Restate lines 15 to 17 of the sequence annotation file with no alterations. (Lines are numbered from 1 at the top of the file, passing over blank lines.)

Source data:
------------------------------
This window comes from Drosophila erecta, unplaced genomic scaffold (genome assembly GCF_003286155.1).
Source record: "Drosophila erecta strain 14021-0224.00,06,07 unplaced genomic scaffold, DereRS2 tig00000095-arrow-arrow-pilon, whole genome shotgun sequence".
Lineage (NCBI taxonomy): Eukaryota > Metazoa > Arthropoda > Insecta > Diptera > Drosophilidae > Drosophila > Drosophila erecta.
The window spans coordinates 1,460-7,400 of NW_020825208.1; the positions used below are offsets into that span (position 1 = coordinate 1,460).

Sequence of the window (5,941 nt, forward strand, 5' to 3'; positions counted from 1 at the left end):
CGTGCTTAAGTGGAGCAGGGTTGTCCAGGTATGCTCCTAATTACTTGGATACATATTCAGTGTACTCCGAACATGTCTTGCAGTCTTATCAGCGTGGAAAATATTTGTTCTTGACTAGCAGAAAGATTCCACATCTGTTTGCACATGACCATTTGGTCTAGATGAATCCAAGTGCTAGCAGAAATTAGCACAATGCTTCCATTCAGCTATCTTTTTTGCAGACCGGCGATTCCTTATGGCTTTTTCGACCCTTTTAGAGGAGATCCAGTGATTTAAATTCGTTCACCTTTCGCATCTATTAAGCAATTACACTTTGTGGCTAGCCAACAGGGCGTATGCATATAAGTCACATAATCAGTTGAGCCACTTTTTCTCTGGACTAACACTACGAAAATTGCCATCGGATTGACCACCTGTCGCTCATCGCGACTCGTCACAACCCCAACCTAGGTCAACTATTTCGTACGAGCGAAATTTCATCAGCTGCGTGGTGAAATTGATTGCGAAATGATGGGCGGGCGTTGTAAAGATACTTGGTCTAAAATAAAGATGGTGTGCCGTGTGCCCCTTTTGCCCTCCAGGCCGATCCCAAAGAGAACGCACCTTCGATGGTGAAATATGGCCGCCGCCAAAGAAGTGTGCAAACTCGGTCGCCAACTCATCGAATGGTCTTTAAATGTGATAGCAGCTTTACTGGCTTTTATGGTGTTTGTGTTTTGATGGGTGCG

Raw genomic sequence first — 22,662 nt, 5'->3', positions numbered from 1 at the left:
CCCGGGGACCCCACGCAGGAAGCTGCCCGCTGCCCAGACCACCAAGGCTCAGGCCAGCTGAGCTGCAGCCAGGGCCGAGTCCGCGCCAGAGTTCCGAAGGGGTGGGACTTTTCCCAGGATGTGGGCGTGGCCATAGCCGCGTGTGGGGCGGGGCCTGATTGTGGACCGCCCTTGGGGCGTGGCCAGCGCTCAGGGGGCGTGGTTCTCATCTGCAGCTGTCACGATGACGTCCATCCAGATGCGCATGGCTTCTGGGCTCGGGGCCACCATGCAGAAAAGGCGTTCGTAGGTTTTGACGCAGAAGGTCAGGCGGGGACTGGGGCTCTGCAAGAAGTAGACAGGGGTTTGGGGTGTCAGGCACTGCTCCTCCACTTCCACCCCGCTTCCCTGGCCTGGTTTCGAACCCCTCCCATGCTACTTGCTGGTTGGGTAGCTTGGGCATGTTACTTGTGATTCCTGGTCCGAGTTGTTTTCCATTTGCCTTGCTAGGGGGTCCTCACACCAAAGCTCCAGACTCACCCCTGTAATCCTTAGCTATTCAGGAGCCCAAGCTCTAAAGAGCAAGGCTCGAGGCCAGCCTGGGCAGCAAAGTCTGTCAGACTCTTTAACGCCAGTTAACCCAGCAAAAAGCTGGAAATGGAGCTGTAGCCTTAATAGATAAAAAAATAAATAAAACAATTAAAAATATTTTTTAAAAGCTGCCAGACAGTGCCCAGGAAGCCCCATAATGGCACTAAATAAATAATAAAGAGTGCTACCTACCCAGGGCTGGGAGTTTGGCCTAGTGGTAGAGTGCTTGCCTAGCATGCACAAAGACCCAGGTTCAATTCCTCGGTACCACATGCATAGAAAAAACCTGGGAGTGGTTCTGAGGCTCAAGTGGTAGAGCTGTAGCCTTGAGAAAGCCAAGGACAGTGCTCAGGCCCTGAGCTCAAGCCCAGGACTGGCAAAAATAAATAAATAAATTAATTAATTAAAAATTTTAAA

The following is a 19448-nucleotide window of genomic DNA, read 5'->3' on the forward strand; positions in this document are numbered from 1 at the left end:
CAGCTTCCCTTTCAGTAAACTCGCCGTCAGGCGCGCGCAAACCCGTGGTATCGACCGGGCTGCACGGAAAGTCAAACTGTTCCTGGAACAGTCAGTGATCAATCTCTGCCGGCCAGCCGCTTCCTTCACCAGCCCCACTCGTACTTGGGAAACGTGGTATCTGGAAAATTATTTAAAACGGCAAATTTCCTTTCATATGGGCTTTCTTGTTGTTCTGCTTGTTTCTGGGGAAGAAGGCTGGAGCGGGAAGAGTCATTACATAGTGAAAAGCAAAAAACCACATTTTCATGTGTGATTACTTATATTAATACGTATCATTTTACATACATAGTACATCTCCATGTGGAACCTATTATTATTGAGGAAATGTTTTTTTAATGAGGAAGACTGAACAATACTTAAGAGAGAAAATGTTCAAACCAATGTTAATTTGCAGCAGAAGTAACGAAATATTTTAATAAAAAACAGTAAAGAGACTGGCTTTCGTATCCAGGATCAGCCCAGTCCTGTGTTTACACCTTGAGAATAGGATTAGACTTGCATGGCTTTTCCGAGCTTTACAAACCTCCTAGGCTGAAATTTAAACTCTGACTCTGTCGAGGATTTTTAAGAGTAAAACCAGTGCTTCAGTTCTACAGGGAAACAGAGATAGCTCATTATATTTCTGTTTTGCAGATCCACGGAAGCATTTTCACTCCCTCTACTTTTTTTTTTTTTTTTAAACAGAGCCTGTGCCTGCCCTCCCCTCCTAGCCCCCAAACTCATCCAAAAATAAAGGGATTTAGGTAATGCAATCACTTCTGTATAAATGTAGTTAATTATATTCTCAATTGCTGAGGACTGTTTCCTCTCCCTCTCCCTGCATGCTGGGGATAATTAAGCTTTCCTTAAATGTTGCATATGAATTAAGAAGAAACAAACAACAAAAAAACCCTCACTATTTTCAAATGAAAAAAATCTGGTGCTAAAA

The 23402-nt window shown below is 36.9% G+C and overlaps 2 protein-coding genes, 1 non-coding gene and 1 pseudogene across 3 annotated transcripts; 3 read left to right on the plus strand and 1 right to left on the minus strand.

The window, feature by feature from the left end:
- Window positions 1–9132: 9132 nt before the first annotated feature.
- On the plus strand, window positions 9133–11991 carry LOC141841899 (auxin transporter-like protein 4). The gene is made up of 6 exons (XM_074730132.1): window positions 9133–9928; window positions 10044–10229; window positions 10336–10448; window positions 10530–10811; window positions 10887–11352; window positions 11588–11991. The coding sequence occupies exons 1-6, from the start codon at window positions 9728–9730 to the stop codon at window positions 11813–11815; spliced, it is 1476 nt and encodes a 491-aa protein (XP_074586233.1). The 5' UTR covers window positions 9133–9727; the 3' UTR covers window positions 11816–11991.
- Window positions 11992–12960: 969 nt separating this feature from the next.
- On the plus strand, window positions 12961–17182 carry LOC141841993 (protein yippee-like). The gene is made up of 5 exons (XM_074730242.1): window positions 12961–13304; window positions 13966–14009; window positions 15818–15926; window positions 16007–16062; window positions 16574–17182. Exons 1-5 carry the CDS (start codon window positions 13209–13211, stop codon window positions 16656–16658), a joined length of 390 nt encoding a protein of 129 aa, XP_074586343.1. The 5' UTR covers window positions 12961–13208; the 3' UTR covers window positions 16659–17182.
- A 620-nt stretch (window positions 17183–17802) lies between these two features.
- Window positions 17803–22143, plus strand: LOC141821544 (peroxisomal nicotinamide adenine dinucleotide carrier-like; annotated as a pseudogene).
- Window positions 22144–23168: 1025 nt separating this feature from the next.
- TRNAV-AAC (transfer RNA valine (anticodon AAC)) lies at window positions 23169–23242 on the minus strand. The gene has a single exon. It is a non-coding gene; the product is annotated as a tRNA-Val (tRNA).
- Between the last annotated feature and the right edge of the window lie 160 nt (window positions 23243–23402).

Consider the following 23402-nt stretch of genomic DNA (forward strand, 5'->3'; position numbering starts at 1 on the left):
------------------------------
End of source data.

- Window positions 11992–12960: 969 nt separating this feature from the next.
- On the plus strand, window positions 12961–17182 carry LOC141841993 (protein yippee-like). The gene is made up of 5 exons (XM_074730242.1): window positions 12961–13304; window positions 13966–14009; window positions 15818–15926; window positions 16007–16062; window positions 16574–17182. Exons 1-5 carry the CDS (start codon window positions 13209–13211, stop codon window positions 16656–16658), a joined length of 390 nt encoding a protein of 129 aa, XP_074586343.1. The 5' UTR covers window positions 12961–13208; the 3' UTR covers window positions 16659–17182.
- A 620-nt stretch (window positions 17183–17802) lies between these two features.